CPUT is expected to launch the first South African mini-constellation of three satellites for Maritime Domain Awareness (MDASat-1) towards the end of 2021.
This mission, named MDASat-1, will use Automatic Identification System (AIS) data to monitor the waters off South Africa’s coast for shipping movements within our Exclusive Economic Zone (EEZ). AIS is a radio system used for the tracking of maritime traffic, primarily for collision avoidance. The location messages received by the satellites from ships on the ocean beneath it is downloaded from the satellite when it passes over the ground station at CPUT.
The data gathered by the mission will typically be used by the South African (SA) government to contribute to the effective management of the SA territorial waters. An important development is that SA will now possess the home-grown capability and know-how to acquire this vital information and will not be solely dependent on foreign companies for this data.
The development of the MDASat-1 mission is well underway, with a team of 12 engineering graduates from the French South African Institute of Technology (F’SATI) at the CPUT programme making excellent progress. Qualification testing of the Engineering Qualification Model has been completed and the team is currently busy with the assembly of the three flight models. Each satellite carries an improved version of the AIS receiver.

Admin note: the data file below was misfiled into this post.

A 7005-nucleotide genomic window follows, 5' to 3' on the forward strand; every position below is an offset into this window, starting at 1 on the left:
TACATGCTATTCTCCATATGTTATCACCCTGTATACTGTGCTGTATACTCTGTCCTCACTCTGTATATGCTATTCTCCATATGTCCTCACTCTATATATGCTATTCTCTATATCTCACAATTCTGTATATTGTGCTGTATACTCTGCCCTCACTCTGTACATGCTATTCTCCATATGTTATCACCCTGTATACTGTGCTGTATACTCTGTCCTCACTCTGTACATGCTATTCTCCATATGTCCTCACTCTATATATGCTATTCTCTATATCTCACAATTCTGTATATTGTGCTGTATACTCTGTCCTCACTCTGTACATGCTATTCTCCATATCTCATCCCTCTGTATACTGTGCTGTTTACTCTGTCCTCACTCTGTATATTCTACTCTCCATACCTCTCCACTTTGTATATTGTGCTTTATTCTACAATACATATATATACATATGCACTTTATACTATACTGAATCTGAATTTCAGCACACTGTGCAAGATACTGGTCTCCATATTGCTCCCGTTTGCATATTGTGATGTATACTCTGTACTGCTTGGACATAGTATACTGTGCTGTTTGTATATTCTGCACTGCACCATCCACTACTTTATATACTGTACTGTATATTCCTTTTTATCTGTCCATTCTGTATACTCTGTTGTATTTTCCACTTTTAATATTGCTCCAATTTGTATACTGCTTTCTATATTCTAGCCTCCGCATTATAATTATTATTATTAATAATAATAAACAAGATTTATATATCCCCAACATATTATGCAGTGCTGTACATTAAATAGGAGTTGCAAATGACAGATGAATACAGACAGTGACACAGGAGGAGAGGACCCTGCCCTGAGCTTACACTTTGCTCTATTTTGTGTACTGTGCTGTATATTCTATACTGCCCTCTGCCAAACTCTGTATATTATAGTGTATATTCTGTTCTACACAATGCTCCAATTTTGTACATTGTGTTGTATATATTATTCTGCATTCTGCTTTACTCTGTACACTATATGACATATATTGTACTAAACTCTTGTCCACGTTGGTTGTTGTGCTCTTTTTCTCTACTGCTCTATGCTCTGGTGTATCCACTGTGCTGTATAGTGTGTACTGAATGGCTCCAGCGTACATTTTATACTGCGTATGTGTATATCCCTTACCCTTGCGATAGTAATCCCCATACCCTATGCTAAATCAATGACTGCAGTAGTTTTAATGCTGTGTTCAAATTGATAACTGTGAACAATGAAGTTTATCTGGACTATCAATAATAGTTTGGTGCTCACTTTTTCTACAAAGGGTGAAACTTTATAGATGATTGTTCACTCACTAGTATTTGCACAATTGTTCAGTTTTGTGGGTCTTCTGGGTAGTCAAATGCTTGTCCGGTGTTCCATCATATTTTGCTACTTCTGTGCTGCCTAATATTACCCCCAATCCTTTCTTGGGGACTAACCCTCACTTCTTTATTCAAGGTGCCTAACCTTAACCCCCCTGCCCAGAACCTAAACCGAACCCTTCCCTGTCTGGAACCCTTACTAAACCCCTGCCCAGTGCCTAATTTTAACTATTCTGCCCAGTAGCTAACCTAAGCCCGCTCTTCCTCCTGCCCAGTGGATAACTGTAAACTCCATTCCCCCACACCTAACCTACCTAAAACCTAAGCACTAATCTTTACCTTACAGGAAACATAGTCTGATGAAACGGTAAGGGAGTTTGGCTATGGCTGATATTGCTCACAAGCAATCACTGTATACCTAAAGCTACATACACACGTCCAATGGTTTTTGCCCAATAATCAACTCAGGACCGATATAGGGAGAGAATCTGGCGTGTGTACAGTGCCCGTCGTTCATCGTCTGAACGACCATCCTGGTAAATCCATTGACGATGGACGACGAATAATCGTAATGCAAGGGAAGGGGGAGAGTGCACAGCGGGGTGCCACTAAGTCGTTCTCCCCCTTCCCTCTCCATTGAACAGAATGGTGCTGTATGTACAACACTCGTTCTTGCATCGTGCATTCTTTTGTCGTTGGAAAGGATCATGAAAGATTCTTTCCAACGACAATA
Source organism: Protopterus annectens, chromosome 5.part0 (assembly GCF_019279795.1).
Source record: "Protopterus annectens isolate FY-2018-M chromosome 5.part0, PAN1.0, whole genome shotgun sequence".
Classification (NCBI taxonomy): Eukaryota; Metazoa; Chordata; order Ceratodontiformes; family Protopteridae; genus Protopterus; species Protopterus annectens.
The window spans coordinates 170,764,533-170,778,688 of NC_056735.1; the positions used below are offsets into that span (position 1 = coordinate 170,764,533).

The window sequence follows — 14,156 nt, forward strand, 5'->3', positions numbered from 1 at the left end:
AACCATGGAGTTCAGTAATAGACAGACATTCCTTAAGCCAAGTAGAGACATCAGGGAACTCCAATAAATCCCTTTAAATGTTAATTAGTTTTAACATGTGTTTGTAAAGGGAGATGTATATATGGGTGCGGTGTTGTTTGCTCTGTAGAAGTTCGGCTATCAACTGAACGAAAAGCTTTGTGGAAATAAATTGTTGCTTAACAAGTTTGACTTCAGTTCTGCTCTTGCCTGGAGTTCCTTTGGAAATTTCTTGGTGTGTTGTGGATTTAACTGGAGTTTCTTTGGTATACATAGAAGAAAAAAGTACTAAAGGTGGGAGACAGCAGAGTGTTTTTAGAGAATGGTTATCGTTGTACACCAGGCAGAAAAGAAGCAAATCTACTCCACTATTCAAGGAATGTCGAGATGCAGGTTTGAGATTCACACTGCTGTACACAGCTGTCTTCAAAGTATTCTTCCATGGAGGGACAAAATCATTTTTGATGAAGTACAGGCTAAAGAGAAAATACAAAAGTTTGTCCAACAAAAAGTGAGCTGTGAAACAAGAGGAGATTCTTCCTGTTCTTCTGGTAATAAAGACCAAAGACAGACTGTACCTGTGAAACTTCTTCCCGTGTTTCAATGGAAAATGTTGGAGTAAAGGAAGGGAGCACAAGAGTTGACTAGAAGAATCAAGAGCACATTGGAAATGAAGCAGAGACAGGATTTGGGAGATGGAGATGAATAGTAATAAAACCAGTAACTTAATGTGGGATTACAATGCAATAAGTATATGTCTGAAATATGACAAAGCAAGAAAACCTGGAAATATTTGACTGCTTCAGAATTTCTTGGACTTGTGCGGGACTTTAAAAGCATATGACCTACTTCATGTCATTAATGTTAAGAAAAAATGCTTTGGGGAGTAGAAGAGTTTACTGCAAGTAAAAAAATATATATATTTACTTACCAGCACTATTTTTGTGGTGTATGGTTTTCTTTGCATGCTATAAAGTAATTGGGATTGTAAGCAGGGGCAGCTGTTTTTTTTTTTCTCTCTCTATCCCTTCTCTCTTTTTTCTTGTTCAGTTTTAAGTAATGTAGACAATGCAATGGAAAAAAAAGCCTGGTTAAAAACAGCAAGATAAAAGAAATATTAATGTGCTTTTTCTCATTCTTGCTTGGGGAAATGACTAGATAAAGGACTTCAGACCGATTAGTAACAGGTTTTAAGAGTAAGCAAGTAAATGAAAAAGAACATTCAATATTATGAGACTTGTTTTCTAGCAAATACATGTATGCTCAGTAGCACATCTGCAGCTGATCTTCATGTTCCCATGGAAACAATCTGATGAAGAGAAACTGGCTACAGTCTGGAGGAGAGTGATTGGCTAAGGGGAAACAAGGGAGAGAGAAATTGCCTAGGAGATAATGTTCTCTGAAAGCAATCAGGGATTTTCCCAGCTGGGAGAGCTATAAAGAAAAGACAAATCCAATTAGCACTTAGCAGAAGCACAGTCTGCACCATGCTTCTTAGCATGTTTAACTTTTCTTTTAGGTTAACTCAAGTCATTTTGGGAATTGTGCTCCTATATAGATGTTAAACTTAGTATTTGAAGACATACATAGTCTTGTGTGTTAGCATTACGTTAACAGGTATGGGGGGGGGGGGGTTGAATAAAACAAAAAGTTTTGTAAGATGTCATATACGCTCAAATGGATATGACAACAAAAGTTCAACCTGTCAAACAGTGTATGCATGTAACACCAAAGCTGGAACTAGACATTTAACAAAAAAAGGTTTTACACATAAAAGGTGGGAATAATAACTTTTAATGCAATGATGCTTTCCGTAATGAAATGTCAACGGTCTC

CPUT has already produced two satellites that were launched successfully in 2013 and 2018, respectively named ZACube-1 and ZACube-2. The data from MDASat-1 will augment that already received by ZACube-2. The university identified Space Science and Technology as one of its strategic Research Focus Areas. Prof Robert van Zyl is the head of the Africa Space Innovation Centre, as well as the local node of F’SATI. The Centre is hosted by F’SATI and its emphasis is on postgraduate research and innovation that relates specifically to nanosatellite technology, and innovation that produces commercially viable nanosatellite communications subsystems that are marketed to the international CubeSat community.
CPUT’s next mission and the most advanced to date will see three nanosatellites placed in orbit for the purpose of Maritime Domain Awareness (MDA), in line with the endeavours of the South African Government’s Operation Phakisa.
Van Zyl says: “MDASat-1 (which will be the country’s first mini-constellation) is a major achievement and milestone for CPUT, South Africa and the continent as a whole, not only providing strategically significant vessel tracking data to the government but also developing skills and advanced technologies.
“I am very proud of the CPUT students and staff who work hard to grow the South African space industry for the good of its people. We express our appreciation to the Department of Science and Innovation which has funded this wonderful programme since its inception in 2008.”
CPUT, with the continued financial support from the Department of Science and Innovation and its agencies, the South African National Space Agency and the Technology Innovation Agency, has been successful in producing state-of-the-art satellite missions. “With the additional support from the National Research Foundation, we have also produced more than 65 Master’s and Doctoral graduates over the course of a decade,” Van Zyl remarks.
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